- Roger Lewis, The greatest story Anthony Burgess never told—his life as a secret agent, London Mail on Sunday, December 1, 2002
- Chris Burkham, Lust for Language, The Face, April 1984
- Anthony Clare, Unearthly Powers, Listener, July 28 1988
- Jonathan Meades, Anthony Burgess, or the making of a major monster, Evening Standard, November 4 2002
- Many of Burgess's literary and musical papers are archived at the International Anthony Burgess Foundation in Withington, Manchester.
- The largest collection of Burgessiana is held at the Harry Ransom Humanities Research Center of the University of Texas at Austin.
- Burgess scholars will find much of interest at the Anthony Burgess Center of the University of Angers, with which Burgess's widow Liana (Liliana Macellari) is connected.
- ↑ Anthony Burgess, This Man And Music (New York: McGraw-Hill, 1982, ISBN 0070089647), 17-18.
- Aggeler, Geoffrey. Critical Essays on Anthony Burgess. G.K. Hall, 1986. ISBN 9780816187577.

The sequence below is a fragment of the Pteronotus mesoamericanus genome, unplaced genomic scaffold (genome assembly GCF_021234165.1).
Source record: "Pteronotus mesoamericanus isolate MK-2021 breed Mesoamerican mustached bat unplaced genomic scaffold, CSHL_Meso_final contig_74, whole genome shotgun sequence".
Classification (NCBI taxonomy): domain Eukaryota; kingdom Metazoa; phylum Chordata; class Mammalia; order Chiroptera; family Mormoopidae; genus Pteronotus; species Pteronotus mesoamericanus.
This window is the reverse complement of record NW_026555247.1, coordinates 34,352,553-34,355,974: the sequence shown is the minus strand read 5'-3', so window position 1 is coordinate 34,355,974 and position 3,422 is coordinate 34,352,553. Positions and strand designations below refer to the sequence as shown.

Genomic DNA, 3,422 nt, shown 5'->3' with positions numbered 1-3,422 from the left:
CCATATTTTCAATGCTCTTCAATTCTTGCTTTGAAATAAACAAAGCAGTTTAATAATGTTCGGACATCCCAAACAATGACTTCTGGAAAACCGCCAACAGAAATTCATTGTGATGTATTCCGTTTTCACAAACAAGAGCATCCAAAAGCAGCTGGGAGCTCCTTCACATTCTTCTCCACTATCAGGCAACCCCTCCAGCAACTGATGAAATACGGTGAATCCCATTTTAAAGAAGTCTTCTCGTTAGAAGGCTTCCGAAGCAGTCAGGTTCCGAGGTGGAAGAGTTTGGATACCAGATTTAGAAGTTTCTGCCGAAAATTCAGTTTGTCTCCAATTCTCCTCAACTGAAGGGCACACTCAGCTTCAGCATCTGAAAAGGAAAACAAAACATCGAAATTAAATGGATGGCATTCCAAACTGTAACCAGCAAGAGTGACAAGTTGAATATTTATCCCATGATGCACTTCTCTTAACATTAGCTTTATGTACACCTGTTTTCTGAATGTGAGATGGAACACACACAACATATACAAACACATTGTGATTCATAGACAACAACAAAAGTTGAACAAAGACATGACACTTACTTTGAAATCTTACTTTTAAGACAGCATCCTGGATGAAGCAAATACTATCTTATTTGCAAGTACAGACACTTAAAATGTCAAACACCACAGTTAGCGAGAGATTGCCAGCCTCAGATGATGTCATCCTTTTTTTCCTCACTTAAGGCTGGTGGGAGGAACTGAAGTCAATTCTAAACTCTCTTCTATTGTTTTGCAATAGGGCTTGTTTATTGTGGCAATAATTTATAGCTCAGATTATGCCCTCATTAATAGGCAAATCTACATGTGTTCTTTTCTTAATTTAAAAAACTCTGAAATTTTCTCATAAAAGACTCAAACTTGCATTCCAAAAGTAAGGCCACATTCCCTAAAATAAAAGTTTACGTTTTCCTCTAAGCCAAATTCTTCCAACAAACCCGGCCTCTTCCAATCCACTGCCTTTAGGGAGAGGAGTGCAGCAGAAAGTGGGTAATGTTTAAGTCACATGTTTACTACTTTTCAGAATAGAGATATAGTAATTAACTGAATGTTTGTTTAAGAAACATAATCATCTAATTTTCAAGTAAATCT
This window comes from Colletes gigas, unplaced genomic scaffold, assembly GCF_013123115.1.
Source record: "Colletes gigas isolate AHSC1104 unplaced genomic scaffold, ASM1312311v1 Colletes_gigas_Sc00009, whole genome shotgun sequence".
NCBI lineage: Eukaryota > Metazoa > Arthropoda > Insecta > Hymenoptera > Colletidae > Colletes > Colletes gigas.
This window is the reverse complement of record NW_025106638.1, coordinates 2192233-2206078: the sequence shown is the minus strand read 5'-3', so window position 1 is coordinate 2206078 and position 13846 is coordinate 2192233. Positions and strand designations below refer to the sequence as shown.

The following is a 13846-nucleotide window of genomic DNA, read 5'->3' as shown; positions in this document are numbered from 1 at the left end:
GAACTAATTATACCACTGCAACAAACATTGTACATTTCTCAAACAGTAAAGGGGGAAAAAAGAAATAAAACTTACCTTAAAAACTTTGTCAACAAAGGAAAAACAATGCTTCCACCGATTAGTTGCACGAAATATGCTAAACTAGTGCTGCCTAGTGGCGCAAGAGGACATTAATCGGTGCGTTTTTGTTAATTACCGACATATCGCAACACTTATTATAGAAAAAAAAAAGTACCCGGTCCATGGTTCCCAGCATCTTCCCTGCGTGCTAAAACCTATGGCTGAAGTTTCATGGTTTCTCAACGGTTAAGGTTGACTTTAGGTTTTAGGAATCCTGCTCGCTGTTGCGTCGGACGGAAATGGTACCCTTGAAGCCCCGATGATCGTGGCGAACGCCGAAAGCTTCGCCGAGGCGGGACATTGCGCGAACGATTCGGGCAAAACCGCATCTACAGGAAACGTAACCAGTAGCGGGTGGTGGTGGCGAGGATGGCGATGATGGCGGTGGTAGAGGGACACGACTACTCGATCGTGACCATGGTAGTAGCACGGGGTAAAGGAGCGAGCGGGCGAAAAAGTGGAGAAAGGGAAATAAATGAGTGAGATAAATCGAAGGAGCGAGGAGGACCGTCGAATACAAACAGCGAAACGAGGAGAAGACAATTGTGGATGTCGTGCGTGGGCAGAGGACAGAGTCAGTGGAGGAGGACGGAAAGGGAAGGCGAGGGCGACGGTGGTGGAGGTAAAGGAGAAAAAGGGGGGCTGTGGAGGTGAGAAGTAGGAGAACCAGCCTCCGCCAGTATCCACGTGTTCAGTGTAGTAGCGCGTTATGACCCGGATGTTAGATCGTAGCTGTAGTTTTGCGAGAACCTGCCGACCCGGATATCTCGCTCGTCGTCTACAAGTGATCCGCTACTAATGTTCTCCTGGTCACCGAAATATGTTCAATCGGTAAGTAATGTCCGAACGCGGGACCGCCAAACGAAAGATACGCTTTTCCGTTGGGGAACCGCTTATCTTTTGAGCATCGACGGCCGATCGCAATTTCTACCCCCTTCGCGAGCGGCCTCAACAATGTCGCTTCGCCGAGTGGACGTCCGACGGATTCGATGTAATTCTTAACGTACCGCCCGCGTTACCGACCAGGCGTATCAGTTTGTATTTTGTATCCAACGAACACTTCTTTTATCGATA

- De Vitis, A. A. Anthony Burgess. Twayne Publishers, 1972. OCLC 480670.
- Lewis, Roger. Anthony Burgess. Thomas Dunne Books, 2004. ISBN 9780312322519.
All links retrieved April 4, 2016.
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Revolutionary Sonnets and Other Poems
by Anthony Burgess, edited by Kevin Jackson
112pp, Carcanet, £9.99
It should have come as no surprise that Byrne, Anthony Burgess's last novel (published posthumously in 1995), was written entirely in verse. Four of the book's five chapters are composed in ottava rima, a verse-form chosen by Burgess because it was the one that Lord Byron had used in his longer poetic narratives, such as Don Juan. Burgess's previous 31 novels, in which limericks, songs, poetic parodies, verse interludes and poet-characters abound, had done much to prepare readers for the sustained, spermatic, Byronic wit of Byrne: